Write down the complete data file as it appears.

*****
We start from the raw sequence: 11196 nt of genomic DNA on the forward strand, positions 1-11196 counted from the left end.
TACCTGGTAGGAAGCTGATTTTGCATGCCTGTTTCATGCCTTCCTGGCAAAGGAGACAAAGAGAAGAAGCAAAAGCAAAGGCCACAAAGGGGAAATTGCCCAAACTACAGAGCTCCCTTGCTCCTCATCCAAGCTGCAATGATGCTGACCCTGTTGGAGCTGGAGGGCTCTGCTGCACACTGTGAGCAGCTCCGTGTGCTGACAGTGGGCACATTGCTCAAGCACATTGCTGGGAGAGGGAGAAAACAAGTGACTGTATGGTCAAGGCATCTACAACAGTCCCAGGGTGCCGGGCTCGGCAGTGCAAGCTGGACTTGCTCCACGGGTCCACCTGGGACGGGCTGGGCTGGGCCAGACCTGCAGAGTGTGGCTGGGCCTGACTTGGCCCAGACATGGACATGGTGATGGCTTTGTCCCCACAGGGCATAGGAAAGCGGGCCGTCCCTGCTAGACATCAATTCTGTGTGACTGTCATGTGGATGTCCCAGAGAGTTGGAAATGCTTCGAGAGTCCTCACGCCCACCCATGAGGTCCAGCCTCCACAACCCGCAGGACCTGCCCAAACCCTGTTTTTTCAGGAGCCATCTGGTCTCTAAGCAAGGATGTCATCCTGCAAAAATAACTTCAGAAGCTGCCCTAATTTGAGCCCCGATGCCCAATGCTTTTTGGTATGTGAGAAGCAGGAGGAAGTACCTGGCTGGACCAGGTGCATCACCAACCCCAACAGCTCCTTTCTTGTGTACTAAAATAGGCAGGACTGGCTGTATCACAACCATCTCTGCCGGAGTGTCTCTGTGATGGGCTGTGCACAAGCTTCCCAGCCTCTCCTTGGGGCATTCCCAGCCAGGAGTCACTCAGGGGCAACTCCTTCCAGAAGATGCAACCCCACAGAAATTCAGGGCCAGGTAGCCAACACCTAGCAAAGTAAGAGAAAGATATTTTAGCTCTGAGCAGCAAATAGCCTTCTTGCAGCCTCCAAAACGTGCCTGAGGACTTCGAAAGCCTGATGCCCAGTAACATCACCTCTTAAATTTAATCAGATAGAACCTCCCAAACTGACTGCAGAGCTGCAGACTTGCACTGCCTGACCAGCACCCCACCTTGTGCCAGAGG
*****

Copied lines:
We start from the raw sequence: 11196 nt of genomic DNA on the forward strand, positions 1-11196 counted from the left end.
TACCTGGTAGGAAGCTGATTTTGCATGCCTGTTTCATGCCTTCCTGGCAAAGGAGACAAAGAGAAGAAGCAAAAGCAAAGGCCACAAAGGGGAAATTGCCCAAACTACAGAGCTCCCTTGCTCCTCATCCAAGCTGCAATGATGCTGACCCTGTTGGAGCTGGAGGGCTCTGCTGCACACTGTGAGCAGCTCCGTGTGCTGACAGTGGGCACATTGCTCAAGCACATTGCTGGGAGAGGGAGAAAACAAGTGACTGTATGGTCAAGGCATCTACAACAGTCCCAGGGTGCCGGGCTCGGCAGTGCAAGCTGGACTTGCTCCACGGGTCCACCTGGGACGGGCTGGGCTGGGCCAGACCTGCAGAGTGTGGCTGGGCCTGACTTGGCCCAGACATGGACATGGTGATGGCTTTGTCCCCACAGGGCATAGGAAAGCGGGCCGTCCCTGCTAGACATCAATTCTGTGTGACTGTCATGTGGATGTCCCAGAGAGTTGGAAATGCTTCGAGAGTCCTCACGCCCACCCATGAGGTCCAGCCTCCACAACCCGCAGGACCTGCCCAAACCCTGTTTTTTCAGGAGCCATCTGGTCTCTAAGCAAGGATGTCATCCTGCAAAAATAACTTCAGAAGCTGCCCTAATTTGAGCCCCGATGCCCAATGCTTTTTGGTATGTGAGAAGCAGGAGGAAGTACCTGGCTGGACCAGGTGCATCACCAACCCCAACAGCTCCTTTCTTGTGTACTAAAATAGGCAGGACTGGCTGTATCACAACCATCTCTGCCGGAGTGTCTCTGTGATGGGCTGTGCACAAGCTTCCCAGCCTCTCCTTGGGGCATTCCCAGCCAGGAGTCACTCAGGGGCAACTCCTTCCAGAAGATGCAACCCCACAGAAATTCAGGGCCAGGTAGCCAACACCTAGCAAAGTAAGAGAAAGATATTTTAGCTCTGAGCAGCAAATAGCCTTCTTGCAGCCTCCAAAACGTGCCTGAGGACTTCGAAAGCCTGATGCCCAGTAACATCACCTCTTAAATTTAATCAGATAGAACCTCCCAAACTGACTGCAGAGCTGCAGACTTGCACTGCCTGACCAGCACCCCACCTTGTGCCAGAGG